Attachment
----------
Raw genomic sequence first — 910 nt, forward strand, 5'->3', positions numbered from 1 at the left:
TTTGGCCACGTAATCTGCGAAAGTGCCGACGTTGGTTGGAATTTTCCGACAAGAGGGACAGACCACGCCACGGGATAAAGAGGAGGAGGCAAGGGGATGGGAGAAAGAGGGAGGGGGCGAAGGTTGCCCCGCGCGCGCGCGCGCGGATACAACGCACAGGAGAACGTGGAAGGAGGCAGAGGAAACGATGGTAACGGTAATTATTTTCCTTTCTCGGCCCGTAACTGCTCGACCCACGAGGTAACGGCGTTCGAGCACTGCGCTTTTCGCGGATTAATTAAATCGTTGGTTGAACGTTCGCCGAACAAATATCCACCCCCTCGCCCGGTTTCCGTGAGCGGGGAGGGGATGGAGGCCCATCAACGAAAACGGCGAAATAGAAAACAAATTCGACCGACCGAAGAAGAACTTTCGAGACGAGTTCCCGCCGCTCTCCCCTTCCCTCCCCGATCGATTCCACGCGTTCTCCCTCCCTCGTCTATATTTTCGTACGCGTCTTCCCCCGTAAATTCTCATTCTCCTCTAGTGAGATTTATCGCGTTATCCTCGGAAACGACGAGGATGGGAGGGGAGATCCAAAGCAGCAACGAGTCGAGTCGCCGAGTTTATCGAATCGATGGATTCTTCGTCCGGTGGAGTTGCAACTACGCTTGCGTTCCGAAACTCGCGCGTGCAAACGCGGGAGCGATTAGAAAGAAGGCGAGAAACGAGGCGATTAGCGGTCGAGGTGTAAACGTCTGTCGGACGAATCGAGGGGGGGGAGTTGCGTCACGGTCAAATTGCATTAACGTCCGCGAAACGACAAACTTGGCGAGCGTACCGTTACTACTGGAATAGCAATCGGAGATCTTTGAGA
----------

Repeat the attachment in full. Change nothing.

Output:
Raw genomic sequence first — 910 nt, forward strand, 5'->3', positions numbered from 1 at the left:
TTTGGCCACGTAATCTGCGAAAGTGCCGACGTTGGTTGGAATTTTCCGACAAGAGGGACAGACCACGCCACGGGATAAAGAGGAGGAGGCAAGGGGATGGGAGAAAGAGGGAGGGGGCGAAGGTTGCCCCGCGCGCGCGCGCGCGGATACAACGCACAGGAGAACGTGGAAGGAGGCAGAGGAAACGATGGTAACGGTAATTATTTTCCTTTCTCGGCCCGTAACTGCTCGACCCACGAGGTAACGGCGTTCGAGCACTGCGCTTTTCGCGGATTAATTAAATCGTTGGTTGAACGTTCGCCGAACAAATATCCACCCCCTCGCCCGGTTTCCGTGAGCGGGGAGGGGATGGAGGCCCATCAACGAAAACGGCGAAATAGAAAACAAATTCGACCGACCGAAGAAGAACTTTCGAGACGAGTTCCCGCCGCTCTCCCCTTCCCTCCCCGATCGATTCCACGCGTTCTCCCTCCCTCGTCTATATTTTCGTACGCGTCTTCCCCCGTAAATTCTCATTCTCCTCTAGTGAGATTTATCGCGTTATCCTCGGAAACGACGAGGATGGGAGGGGAGATCCAAAGCAGCAACGAGTCGAGTCGCCGAGTTTATCGAATCGATGGATTCTTCGTCCGGTGGAGTTGCAACTACGCTTGCGTTCCGAAACTCGCGCGTGCAAACGCGGGAGCGATTAGAAAGAAGGCGAGAAACGAGGCGATTAGCGGTCGAGGTGTAAACGTCTGTCGGACGAATCGAGGGGGGGGAGTTGCGTCACGGTCAAATTGCATTAACGTCCGCGAAACGACAAACTTGGCGAGCGTACCGTTACTACTGGAATAGCAATCGGAGATCTTTGAGA